Back home discussion of the local/foreigner dichotomy has raged for weeks, months, years. As the city gets increasingly crowded and prices continue to rise, the frustration and anger over the high number of immigrants in Singapore is creeping towards boiling point. New media platforms are turning into a veritable buffet of racist and xenophobic sentiments.
Picking up on the vitriol, even the government has acknowledged that something needs to be done. We talk belonging, we talk integration, we talk assimilation.
It was all so easy to discuss in Singapore. As a Singaporean I was reassured of my right to be there and to belong. Everything I said, I could say with the confidence of a “native”; by virtue of the location of my birth, I automatically earned the right to assert my claim over the space.
Moving to Cardiff has changed things up a bit.
I’m not at home anymore. I don’t automatically belong anymore. Although my ability to communicate fluently in English makes things a lot easier than it is for many of the other international students I’ve met who have to struggle with language, the first few weeks here had me in situations where I was expected to prove my ability all the time. “Yes, I know I speak English well, thank you. Yes, I speak English as a first language. No, I don’t have to go for extra language lessons. Yes, yes, ni hao and that’s very nice of you, but I speak English.”
I haven’t experienced direct malicious racism, but there has been more than one occasion where people have walked past me on the street and started talking about the influx of immigrants and students from China, thinking I couldn’t hear or understand them.
Don’t get me wrong; I don’t feel uncomfortable in Cardiff, and I actually am very happy here (one could even argue that I generally feel better here than I did in Singapore), but the fact remains that I’m often aware that I’m the foreigner here.
It makes me think about all the things we’ve said in Singapore about “integration” and “assimilation”.
Even before I left Singapore I was already uncomfortable with the concepts of integration and assimilation. I just think that the idea of expecting immigrants to pick up our culture and become like us is misguided. We can’t get harmony and cosmopolitanism by forcing everyone to become the same. That’s not how we can attain success as a global city (and I really don’t see how Singapore can ever avoid becoming a global city) that’s diverse and vibrant. Moving overseas has further crystallised my thoughts.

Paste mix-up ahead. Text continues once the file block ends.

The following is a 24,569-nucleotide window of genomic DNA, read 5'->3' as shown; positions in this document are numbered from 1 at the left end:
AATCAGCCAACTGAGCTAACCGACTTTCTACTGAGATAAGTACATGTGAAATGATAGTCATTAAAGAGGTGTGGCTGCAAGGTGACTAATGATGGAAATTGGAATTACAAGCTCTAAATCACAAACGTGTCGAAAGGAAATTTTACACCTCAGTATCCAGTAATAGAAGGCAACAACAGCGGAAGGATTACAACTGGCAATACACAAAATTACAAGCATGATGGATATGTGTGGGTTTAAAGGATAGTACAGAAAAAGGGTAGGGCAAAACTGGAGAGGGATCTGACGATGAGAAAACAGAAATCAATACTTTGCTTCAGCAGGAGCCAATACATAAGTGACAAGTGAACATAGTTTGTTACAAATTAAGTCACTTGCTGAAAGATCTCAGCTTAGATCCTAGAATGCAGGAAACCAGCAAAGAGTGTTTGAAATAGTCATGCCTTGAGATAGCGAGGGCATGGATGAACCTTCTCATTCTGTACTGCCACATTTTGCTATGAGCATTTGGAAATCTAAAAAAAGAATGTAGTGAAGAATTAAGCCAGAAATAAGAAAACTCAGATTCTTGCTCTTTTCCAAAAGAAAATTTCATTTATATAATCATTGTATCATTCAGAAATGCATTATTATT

I’ve moved far away from home, but I’m still the same. People may perceive me differently, but inside I’m still me. I know what I like, and what I don’t like, and I know that a lot of these preferences have been heavily influenced by my background and my upbringing. I have certain traits and habits that may come from the culture and community I have been brought up in, and that’s how things are.
Perhaps, with time, I may discover that a British/Welsh method of doing things suits me better, and eventually change my habits. Then again, maybe that won’t happen. I don’t see a problem with either scenario.
As the immigrant, I would find it offensive and unfair for locals to expect me to conform or integrate, and give up my own preferences and habits.
It reminds me of the first time I moved overseas: in my third year in Hamilton (New Zealand), I got into a tiff with a friend over etiquette. Basically it all came down to a misunderstanding and differences in practice. I thought explaining the reasoning behind my action would help. I was told, “That may be how you do things back in Singapore, but you’re in New Zealand now and that’s not how my family does things here, so get with the program.”
At the time I was too shocked and outraged to be able to properly articulate what it was about that statement that had offended me so much. But upon reflection, what had happened was this: a practice I had been taught from childhood, influenced by a long history of Chinese cultural beliefs and practices, had been interpreted and reduced to a mere excuse, and found wanting, because I was expected to “get with the program”. I had been trying to explain the misunderstanding to put things right (I wasn’t even trying to argue that I’d been right!), but I was dismissed as the whiny foreigner.
That doesn’t make the local accepting, welcoming or respectful. It isn’t a way to encourage diversity and mutual understanding. It just hurts the foreigner and reflects badly on the local.
It would be unfair of us, as Singaporeans, to expect those who come to our shores to give up their own languages, preferences and practices to assimilate into our way of life (as if there’s just one definable Singaporean way of life).
Just because I prefer to have noodles for lunch over a panini doesn’t make me a bad immigrant to Wales. Just because someone doesn’t really fancy a mee siam at the hawker centre doesn’t make him/her a bad immigrant to Singapore.
I didn’t come to Wales to undermine their culture, their national identity or their sovereignty. I came here because I was offered the opportunity of an education that I believe will better my life. I don’t want to spend my time here constantly feeling like I’m being measured and found wanting. I don’t want people to despise me because I’m different. I want them to accept me despite my difference, and to embrace the diversity as something that adds vibrancy to Cardiff.
I don’t think this experience and these wishes that I have are any different from that of any other immigrant, be they Chinese or Bengali or Filipino. Standing on the other side of the local/foreigner divide, it becomes extremely clear. People are people, and no one should be expected to change until he/she decides to.